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Description:This original large rare, beautifully hand coloured copper plate engraved antique map of the Duchy of Oels or Olesnica, with a inset view of the capital Olesnica, by Pieter Schenk the Younger (1693 - 1775) in 1715.The Duchy of Oels, Latin: Ducatus Olsnensis, was one of the duchies of Silesia with its capital in Oleśnica in Lower Silesia, Poland. Initially ruled by the Silesian Piasts, it was acquired by the Münsterberg (Ziębice) dukes of the Podiebrad family from 1495 and was inherited by the House of Württemberg in 1649. Conquered by Prussia in 1742, it was enfeoffed to the Welf dukes of Brunswick-Lüneburg from 1792 until its dissolution in 1884.(Ref: Tooley; M&B)
General Definitions:Paper thickness and quality: - Heavy and stablePaper color : - off whiteAge of map color: - OriginalColors used: - Blue, pink, red, green, yellowGeneral color appearance: - AuthenticPaper size: - 23 1/2in x 19 1/2in (590mm x 490mm)Plate size: - 23in x 17in (585mm x 435mm)Margins: - Min 1/2in (12mm)
Imperfections:Margins: - NonePlate area: - NoneVerso: - None
Background:Silesia is a historical region of Central Europe mostly in Poland, with small parts in the Czech Republic and Germany. Its area is approximately 40,000 km2, and the population is estimated at around 8,000,000 inhabitants. Silesia is split into two main sub-regions of Lower Silesia in the west and Upper Silesia in the east. Silesia has a diverse culture, including architecture, costumes, cuisine, traditions, and the Silesian language.Silesia is along the Oder River, with the Sudeten Mountains extending across the southern border. The region possesses many historical landmarks and UNESCO World Heritage Sites. It is also rich in mineral and natural resources, and includes several important industrial areas. Silesias largest city and historical capital is Wrocław. The biggest metropolitan area is the Upper Silesian metropolitan area, the centre of which is Katowice. Parts of the Czech city of Ostrava and the German city of Görlitz fall within the borders of Silesia.Silesias borders and national affiliation have changed over time, both when it was a hereditary possession of noble houses and after the rise of modern nation-states. The varied history with changing aristocratic possessions resulted in an abundance of castles, especially in the Jelenia Góra valley. The first known states to hold power in Silesia were probably those of Greater Moravia at the end of the 9th century and Bohemia early in the 10th century. In the 10th century, Silesia was incorporated into the early Polish state, and after its division in the 12th century became a Piast duchy. In the 14th century, it became a constituent part of the Bohemian Crown Lands under the Holy Roman Empire, which passed to the Austrian Habsburg Monarchy in 1526. As a result of the Silesian Wars, the region was annexed by Prussia in 1742.After World War I, the easternmost part of Upper Silesia was granted to Poland by the Entente Powers after insurrections by Poles and the Upper Silesian plebiscite. The remaining former Austrian parts of Silesia were partitioned to Czechoslovakia, forming part of Czechoslovakias Sudetenland region, and are today part of the Czech Republic. In 1945, after World War II, the bulk of Silesia was transferred to Polish jurisdiction by the Potsdam Agreement between the victorious Allies and became part of Poland, whose Communist government expelled the majority of Silesias previous population. The small Lusatian strip west of the Oder–Neisse line, which had belonged to Silesia since 1815, remained in Germany.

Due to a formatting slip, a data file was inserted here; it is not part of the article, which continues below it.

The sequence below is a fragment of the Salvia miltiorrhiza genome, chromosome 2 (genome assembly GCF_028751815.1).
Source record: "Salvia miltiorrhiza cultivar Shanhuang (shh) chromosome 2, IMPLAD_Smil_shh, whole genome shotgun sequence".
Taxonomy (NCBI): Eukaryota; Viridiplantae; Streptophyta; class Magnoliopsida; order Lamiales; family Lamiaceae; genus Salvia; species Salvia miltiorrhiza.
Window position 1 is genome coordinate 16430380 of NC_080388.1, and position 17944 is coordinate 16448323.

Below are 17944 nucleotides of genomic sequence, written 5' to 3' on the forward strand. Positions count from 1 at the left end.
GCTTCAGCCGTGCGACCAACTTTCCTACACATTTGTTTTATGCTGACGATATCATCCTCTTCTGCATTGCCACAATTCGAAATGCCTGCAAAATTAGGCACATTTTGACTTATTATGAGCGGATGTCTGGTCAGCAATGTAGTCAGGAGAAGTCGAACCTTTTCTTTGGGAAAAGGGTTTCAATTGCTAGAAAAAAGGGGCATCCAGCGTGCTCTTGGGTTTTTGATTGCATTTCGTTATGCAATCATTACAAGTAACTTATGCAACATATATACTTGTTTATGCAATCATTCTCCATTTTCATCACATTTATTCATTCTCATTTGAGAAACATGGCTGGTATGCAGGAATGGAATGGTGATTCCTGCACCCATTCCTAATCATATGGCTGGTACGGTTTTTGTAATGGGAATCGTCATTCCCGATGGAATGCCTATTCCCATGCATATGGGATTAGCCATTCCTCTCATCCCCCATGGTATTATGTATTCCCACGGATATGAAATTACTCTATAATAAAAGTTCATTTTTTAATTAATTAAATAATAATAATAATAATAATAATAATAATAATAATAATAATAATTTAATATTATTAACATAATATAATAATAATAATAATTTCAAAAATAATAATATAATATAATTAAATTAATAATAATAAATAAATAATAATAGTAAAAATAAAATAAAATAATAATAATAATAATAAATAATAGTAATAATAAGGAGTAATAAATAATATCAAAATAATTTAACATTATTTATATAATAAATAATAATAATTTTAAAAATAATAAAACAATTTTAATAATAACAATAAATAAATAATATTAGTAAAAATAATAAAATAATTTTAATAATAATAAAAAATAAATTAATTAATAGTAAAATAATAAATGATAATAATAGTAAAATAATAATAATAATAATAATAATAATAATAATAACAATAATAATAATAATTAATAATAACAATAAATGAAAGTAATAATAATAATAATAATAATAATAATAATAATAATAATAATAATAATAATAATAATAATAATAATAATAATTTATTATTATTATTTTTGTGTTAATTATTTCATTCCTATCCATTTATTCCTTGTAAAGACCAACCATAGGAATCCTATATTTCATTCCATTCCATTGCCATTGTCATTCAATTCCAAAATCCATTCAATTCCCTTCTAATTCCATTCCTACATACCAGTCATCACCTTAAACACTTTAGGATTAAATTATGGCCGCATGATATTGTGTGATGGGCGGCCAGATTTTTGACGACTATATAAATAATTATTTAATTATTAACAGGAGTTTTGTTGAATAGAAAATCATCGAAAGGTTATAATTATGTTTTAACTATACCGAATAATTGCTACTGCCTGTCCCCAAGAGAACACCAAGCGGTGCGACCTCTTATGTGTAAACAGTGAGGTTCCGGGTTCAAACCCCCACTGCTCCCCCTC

Schenk, Pieter The Elder 1660 – 1711Petrus Schenck, or Pieter, or Peter Schenk the elder was a German engraver and cartographer active in Amsterdam and Leipzig. Was born in Elberfeld and moved to Amsterdam in 1675 where he became a student of Gerard Valck specializing in mezzotint. Valck was married to Maria Bloteling, the sister of the Amsterdam engraver Abraham Bloteling. In 1687 Schenk married Gerards sister Agatha Valck. In 1694, together with Valck, he bought some of the copper-plates of the art-dealer and cartographer Johannes Janssonius (Jan Jansson) Along with Valck and Bloteling, he produced prints for the London market, though it is not known if he ever went there with them.Until 1700 he lived in the Jordaan, then he moved to Dam Square or to Leipzig, where he opened a shop, selling maps and art. He was a regular visitor to the trade fair Leipziger Messe in Leipzig, where he died. He had three sons who became engravers.His eldest son Peter Schenk the Younger was also a noted cartographer and art dealer who continued his fathers shop in Leipzig. His sons Jan and Leonard stayed in Amsterdam and probably continued their father\\\'s workshop. His daughter Maria married Leonard Valck, the son of Gerard, who also continued Gerards workshop.